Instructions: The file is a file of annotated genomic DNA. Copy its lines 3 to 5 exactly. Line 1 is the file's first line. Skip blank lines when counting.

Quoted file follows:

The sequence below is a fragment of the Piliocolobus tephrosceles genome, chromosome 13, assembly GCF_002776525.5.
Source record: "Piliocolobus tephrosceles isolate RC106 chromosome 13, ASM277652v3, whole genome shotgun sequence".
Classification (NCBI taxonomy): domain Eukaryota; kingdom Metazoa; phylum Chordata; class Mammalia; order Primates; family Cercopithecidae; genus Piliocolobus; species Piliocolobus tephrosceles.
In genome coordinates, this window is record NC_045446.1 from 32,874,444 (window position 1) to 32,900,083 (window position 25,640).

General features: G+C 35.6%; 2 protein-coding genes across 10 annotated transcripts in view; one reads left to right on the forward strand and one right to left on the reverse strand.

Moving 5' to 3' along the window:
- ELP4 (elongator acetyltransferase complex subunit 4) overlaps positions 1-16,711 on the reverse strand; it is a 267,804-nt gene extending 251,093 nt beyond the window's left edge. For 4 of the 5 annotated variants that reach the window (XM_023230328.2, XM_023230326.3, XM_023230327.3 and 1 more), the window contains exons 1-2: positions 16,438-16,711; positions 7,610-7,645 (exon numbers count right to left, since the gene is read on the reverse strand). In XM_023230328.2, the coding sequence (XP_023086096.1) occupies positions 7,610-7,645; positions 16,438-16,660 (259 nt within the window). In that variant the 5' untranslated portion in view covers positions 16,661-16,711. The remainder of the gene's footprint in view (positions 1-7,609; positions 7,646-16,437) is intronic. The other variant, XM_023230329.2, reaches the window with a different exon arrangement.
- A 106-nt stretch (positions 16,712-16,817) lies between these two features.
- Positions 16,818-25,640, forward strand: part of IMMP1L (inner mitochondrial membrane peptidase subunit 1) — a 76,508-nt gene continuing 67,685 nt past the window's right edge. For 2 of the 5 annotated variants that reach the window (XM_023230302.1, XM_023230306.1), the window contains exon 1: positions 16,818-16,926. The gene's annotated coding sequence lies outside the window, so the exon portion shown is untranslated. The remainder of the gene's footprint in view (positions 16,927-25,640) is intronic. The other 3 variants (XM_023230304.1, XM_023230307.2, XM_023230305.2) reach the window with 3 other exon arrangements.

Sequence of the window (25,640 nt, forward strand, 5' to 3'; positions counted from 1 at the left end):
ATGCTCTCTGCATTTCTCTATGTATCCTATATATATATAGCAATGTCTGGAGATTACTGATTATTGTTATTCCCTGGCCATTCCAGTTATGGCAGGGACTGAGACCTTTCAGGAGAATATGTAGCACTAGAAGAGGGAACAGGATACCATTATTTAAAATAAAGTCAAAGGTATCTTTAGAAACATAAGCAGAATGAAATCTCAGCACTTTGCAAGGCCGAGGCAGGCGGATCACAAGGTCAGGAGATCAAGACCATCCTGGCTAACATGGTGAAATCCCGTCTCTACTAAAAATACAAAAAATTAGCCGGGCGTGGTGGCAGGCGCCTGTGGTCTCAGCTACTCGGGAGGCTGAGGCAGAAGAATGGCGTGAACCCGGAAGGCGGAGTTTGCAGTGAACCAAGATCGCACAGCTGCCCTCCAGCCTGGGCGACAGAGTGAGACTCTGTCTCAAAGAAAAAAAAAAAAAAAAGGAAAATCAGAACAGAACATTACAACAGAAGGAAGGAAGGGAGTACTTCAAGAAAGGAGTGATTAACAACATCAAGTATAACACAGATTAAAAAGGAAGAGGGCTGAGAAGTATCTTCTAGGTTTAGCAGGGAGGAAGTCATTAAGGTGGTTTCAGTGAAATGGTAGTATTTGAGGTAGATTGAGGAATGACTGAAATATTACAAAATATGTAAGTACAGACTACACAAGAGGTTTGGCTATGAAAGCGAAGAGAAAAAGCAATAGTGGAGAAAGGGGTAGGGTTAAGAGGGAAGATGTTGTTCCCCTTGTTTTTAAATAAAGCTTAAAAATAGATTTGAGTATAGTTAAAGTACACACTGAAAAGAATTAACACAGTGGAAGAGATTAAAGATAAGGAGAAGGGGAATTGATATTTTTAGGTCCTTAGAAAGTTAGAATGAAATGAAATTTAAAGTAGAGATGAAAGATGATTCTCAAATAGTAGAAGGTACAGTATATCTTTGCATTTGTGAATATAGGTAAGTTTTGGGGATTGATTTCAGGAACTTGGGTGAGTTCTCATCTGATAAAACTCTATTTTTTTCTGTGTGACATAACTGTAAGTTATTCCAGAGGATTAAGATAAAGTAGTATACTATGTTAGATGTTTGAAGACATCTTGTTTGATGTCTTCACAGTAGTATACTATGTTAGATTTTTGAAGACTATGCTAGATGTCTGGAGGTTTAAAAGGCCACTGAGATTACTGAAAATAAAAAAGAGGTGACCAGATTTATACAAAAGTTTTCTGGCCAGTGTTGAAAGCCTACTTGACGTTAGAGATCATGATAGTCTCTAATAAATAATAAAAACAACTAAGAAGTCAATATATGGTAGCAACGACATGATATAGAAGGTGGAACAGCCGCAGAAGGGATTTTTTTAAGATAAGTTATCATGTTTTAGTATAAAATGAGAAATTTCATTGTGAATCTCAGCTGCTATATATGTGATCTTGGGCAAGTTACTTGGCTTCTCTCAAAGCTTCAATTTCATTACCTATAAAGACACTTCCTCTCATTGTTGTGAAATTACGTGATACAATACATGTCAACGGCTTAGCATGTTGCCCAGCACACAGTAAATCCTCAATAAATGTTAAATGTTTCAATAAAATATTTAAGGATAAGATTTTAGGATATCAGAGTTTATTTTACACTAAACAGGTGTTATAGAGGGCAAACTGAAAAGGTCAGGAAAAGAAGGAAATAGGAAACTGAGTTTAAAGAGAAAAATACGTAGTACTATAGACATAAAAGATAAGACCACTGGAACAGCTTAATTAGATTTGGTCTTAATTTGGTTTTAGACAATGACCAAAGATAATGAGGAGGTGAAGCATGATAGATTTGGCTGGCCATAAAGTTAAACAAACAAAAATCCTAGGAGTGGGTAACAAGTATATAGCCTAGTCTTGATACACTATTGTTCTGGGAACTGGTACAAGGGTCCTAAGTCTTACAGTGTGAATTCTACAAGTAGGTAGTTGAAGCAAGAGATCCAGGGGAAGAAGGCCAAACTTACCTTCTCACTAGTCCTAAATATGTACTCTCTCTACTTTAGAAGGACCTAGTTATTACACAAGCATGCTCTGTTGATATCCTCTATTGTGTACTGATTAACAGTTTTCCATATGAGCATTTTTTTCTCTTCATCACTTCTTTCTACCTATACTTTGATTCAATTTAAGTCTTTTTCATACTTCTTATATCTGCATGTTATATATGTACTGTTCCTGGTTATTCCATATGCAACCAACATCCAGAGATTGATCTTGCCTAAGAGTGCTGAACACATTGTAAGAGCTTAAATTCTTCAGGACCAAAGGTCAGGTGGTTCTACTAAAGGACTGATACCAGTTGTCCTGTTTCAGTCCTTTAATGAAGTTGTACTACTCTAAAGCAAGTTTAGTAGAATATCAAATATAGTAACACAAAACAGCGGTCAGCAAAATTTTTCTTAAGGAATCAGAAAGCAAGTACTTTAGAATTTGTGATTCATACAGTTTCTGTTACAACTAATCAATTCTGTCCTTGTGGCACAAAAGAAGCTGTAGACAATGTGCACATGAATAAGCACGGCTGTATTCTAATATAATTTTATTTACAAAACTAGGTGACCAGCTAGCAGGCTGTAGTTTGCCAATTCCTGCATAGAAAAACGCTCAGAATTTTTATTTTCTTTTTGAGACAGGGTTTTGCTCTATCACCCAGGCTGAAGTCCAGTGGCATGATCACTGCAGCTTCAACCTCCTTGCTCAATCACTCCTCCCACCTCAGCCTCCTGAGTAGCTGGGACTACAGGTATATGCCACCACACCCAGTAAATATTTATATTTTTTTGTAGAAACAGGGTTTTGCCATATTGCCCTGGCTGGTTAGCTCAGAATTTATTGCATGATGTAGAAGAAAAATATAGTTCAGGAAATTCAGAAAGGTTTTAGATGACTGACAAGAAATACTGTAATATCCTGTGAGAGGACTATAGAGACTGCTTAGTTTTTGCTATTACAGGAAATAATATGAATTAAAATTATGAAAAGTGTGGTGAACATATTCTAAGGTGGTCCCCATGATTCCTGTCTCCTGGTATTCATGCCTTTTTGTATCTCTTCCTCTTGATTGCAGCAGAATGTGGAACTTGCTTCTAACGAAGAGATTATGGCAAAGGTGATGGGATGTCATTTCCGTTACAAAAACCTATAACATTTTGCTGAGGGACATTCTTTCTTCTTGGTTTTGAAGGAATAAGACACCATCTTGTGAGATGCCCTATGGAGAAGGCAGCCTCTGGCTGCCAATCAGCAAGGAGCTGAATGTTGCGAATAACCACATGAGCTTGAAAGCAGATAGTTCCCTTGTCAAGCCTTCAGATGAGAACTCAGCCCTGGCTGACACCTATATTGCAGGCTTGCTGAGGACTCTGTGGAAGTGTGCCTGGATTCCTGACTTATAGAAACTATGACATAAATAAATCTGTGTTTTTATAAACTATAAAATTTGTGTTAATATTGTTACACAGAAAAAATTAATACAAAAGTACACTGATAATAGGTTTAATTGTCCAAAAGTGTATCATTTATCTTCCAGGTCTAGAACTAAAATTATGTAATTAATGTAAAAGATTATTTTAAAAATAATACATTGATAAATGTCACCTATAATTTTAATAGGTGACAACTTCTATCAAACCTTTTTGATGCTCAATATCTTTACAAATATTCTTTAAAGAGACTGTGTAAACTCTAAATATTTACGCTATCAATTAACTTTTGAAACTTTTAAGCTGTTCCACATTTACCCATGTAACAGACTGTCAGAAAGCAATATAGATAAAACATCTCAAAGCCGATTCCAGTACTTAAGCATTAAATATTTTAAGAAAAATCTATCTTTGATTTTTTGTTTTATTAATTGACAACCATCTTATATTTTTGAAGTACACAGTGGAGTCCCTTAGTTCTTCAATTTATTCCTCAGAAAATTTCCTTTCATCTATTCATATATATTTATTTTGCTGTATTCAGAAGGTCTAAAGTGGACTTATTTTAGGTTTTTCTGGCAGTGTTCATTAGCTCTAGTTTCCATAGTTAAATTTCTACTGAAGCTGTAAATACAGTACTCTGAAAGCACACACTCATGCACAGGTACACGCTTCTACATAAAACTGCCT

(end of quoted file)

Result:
Classification (NCBI taxonomy): domain Eukaryota; kingdom Metazoa; phylum Chordata; class Mammalia; order Primates; family Cercopithecidae; genus Piliocolobus; species Piliocolobus tephrosceles.
In genome coordinates, this window is record NC_045446.1 from 32,874,444 (window position 1) to 32,900,083 (window position 25,640).

General features: G+C 35.6%; 2 protein-coding genes across 10 annotated transcripts in view; one reads left to right on the forward strand and one right to left on the reverse strand.